In my adult life I revelled in being alone even though I was married, I married an introvert (actually both husbands are introverts). At one point during my first marriage we lived in a remote island community. I will never forget the day I left my island sanctuary for the first time and flew down to the big city, and the waves of feelings of sensory overload of being in crowded international airport, teeming with people I did not know, after living in a small isolated community for so long – where all the faces were familiar. All I wanted to do was turn around, get on a plane and go home to my sanctuary. Every fiber of my being was screaming to run away, back to the safety and sanctuary the island offered me. I often think about that day, when I see blog posts of adoptive parents bringing their children home from overseas, and how they have a large group of individuals at the airport as the welcoming committee. How if that child is an introvert, and after what they have already endured in their short life – what that reception could do to them, how they could feel in that moment, when they are already in a state of dealing with an unknown future, with unknown individuals, unknown language, unknown culture. It always makes me want to cry for the child – just in case that child is just like me.
I was the introverted manager and my team did great things – a mix of introverts and extroverts, but with the introvert leading them – it worked – everyone could just be themselves without judgement. When we had to come up with new creative ideas we first had times to think, reflect, ponder, be quiet and then after that, a time to interact and work together to inspire the solitary ideas to evolve, and become great ideas. As the leader, I was out of my element and struggled to overcome my natural reserve. I was also expected to speak in front of employees at company meetings. I never succeeded at that, and eventually the extroverted head of the company figured out that I could interact and tell the others what we had done, if I could interact with someone – but I would never be able to speak solo in front of a group. As the head of the company she looked outside of her norm, and recognised and understood me – that was the greatest gift she ever gave me. The acknowledgement that it was okay to be me, plus the ability to speak inside my comfort zone.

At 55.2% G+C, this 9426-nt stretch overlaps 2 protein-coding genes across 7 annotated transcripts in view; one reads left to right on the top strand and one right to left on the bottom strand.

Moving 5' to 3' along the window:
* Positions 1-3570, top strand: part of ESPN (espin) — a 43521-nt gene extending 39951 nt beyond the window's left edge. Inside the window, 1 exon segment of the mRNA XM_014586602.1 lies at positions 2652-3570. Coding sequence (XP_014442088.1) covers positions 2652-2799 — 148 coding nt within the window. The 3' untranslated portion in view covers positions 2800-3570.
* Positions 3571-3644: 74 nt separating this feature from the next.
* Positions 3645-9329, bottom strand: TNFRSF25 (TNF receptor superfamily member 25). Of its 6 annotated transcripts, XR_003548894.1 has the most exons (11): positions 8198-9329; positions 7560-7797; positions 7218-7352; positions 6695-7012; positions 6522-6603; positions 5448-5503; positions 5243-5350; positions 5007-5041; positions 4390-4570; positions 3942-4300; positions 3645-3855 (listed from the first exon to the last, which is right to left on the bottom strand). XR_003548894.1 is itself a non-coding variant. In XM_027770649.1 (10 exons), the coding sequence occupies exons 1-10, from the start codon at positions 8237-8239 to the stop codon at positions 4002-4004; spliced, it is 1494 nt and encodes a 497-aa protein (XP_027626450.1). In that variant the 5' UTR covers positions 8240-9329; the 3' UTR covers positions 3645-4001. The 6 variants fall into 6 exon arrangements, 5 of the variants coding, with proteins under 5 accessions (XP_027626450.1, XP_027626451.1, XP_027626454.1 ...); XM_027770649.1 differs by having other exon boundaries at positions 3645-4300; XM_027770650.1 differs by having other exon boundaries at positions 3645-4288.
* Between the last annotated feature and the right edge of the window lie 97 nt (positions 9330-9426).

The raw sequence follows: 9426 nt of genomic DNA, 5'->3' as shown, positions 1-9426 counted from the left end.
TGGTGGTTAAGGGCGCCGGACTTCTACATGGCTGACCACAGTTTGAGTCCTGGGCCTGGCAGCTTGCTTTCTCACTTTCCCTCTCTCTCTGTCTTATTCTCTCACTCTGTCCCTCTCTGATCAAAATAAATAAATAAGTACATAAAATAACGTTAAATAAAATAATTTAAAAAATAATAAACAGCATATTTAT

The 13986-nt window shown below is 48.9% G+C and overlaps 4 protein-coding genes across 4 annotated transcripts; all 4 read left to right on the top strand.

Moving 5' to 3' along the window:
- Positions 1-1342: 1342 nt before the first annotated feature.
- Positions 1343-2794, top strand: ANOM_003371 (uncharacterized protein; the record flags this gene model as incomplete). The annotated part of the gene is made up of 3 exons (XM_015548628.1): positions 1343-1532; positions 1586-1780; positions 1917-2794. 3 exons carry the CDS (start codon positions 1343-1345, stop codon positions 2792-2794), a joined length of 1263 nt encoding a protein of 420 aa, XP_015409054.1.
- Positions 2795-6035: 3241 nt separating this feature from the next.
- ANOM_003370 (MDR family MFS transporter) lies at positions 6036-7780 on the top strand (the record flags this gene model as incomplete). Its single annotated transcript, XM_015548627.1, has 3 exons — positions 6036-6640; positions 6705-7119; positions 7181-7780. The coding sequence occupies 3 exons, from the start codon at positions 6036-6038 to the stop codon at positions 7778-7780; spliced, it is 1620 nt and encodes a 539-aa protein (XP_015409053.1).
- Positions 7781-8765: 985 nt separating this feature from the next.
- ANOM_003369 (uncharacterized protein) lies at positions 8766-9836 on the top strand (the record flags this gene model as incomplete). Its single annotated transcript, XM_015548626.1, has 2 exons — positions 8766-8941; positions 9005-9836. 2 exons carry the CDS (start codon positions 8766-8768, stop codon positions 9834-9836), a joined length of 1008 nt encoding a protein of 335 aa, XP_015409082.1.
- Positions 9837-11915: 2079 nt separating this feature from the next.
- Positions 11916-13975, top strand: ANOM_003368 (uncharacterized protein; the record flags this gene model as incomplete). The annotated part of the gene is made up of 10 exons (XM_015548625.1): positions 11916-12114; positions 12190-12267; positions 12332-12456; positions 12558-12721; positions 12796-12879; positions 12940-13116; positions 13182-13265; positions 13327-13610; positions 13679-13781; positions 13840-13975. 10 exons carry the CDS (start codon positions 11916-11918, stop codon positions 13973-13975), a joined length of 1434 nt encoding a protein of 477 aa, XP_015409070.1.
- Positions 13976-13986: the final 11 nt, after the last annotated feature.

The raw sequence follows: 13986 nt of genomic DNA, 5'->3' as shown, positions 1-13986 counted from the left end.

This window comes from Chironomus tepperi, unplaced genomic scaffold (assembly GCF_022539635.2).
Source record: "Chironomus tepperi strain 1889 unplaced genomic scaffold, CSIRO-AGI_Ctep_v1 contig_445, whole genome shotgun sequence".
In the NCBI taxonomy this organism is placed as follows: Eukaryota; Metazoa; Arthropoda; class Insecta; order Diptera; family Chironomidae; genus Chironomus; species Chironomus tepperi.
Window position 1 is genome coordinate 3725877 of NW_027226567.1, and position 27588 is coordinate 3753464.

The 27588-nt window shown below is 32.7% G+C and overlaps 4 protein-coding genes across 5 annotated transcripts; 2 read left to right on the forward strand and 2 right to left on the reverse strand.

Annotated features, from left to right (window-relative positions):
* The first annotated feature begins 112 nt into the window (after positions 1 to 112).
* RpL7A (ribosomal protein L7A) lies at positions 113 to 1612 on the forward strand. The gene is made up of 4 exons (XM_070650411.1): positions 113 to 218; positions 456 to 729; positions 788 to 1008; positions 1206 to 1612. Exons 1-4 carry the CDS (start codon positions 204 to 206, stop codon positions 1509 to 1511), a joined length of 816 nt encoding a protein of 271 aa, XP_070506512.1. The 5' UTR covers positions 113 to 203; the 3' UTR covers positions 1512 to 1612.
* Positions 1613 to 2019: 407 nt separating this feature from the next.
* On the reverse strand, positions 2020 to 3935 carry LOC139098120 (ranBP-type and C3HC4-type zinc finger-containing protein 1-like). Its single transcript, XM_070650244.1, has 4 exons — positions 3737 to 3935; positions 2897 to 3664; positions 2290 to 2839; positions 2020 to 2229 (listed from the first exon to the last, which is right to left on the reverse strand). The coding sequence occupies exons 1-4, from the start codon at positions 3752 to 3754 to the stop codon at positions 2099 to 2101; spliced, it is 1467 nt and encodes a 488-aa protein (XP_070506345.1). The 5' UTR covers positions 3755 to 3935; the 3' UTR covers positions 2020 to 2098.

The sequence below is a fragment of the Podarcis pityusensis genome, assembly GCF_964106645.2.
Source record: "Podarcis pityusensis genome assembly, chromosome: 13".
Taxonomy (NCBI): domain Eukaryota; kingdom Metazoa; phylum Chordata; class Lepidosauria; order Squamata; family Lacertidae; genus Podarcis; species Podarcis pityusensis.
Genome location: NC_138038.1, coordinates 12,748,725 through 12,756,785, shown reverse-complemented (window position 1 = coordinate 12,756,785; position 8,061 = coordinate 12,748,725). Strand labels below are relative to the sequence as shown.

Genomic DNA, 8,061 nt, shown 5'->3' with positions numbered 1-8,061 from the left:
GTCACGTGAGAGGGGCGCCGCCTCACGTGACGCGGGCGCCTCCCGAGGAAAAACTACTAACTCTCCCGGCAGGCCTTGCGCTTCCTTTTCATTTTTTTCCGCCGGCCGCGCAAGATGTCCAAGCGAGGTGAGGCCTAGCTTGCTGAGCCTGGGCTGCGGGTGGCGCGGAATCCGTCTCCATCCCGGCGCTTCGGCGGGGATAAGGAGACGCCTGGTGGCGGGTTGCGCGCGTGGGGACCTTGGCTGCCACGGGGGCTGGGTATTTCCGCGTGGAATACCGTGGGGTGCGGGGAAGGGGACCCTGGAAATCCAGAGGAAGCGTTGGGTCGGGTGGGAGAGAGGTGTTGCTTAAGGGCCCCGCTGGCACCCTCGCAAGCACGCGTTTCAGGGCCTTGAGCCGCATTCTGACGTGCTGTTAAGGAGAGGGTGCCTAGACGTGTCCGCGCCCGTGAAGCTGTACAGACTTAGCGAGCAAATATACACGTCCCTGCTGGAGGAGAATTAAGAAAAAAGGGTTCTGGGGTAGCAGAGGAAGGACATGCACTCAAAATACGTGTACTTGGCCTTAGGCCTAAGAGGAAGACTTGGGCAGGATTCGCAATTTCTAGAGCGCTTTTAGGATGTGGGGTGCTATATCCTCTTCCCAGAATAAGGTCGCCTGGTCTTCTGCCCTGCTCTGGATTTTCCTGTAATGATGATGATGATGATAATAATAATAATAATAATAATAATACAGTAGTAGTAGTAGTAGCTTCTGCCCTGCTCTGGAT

I will always be an introvert preferring a day of gardening, reading a book, spending time with one or two individuals, instead of being in a large social setting. That is what works for me, and we all need to recognise we should be able to just be ourselves – not what someone else thinks we should be.
Yup it’s all because of the genes that adoptees don’t do as well in adoptive homes. Must not blame a.d.o.p.t.i.o.n. or the i.m.p.a.c.t. of adoption on the adoptee. It is clear that adoptees inherit inferior genes to those passed on by the adoptive parents to their biological children.